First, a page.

Philadelphia Oval Ball and Claw Stool
The original of this piece is in the Winterthur Museum in Delaware. This is a copy of a piece made in Philadelphia in the eighteenth century. Philadelphia furniture was dark, heavy, and went in for lots of acanthus leaves carved on the legs. It has the ball and claw motif on the foot.
The use of the ball and claw is an interesting story in furniture making. It was copied by English cabinet makers who borrowed it from the English silversmiths. They, in turn, had copied it from the Chinese dragon claw and egg which was a sacred symbol in the Orient.
When trade began to open up between Europe and the East, many design influences made their way west, and the ball and claw adaptation of the dragon claw and egg was one of them.
So it was not original with English or American cabinetmakers. This supports my contention that there is nothing new under the sun. Everything is a copy of something else whether man made or made by nature.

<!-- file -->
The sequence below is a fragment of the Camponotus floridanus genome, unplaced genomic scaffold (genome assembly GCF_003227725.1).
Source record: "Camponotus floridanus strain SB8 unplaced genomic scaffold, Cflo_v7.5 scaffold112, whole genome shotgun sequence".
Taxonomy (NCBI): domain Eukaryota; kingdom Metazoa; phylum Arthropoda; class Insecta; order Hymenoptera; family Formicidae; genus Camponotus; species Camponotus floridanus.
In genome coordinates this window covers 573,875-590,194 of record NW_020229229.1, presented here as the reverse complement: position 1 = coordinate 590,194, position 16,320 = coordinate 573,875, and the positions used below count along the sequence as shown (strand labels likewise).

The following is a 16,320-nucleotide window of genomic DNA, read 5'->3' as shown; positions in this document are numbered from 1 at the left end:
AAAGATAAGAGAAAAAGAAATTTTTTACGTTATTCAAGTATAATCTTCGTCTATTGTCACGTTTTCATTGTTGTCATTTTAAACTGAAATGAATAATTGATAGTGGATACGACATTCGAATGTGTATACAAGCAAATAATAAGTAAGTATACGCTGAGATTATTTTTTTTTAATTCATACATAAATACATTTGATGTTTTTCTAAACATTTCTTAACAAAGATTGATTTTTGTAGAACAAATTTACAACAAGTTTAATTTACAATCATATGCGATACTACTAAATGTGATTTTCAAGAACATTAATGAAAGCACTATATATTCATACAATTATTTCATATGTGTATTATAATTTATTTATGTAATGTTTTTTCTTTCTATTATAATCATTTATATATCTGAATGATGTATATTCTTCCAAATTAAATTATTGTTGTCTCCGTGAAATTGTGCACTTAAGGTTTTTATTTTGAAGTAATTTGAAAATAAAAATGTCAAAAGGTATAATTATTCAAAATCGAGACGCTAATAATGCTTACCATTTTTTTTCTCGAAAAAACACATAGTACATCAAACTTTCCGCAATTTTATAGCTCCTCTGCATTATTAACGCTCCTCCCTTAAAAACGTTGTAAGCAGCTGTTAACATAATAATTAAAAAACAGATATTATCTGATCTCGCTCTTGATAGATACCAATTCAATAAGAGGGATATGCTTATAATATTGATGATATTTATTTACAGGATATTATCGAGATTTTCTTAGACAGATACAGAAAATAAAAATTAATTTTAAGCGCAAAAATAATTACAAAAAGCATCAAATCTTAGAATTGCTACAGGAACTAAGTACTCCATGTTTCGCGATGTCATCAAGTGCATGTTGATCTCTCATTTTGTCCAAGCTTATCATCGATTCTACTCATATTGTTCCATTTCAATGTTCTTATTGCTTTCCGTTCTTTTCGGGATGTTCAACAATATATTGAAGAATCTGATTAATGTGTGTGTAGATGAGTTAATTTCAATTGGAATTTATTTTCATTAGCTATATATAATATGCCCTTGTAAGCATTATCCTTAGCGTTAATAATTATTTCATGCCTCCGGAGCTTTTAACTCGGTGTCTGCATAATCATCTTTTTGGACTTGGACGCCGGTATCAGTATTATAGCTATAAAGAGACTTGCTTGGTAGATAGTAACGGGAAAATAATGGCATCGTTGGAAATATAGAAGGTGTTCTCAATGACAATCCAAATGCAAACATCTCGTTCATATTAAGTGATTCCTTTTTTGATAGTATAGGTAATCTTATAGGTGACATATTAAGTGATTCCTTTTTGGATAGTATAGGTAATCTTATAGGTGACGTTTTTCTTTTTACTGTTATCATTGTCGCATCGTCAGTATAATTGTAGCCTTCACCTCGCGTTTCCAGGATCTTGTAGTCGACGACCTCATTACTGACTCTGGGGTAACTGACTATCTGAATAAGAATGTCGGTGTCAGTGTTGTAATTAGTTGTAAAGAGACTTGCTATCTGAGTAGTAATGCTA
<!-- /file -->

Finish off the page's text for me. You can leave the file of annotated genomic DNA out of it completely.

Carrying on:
We don’t need to claim authorship for “original ideas.” Better we be judged on how well we have executed them. I also prefer a good reproduction to a bad original.
The oval stool is more of a challenge to make than a piece of furniture with a rectangular carcass. The rails are fitted to the legs with dowels and this makes the piece a bit less sturdy.
It is a piece of furniture that would be used on special occasions, and the rest of the time it would reside in the formal drawing room.
The stool is made of mahogany. I would hate to think of the effort required to carve this in a less forgiving wood such as cherry. Mahogany carves very easily and thus was favored by eighteenth century craftsmen for highly embellished furniture.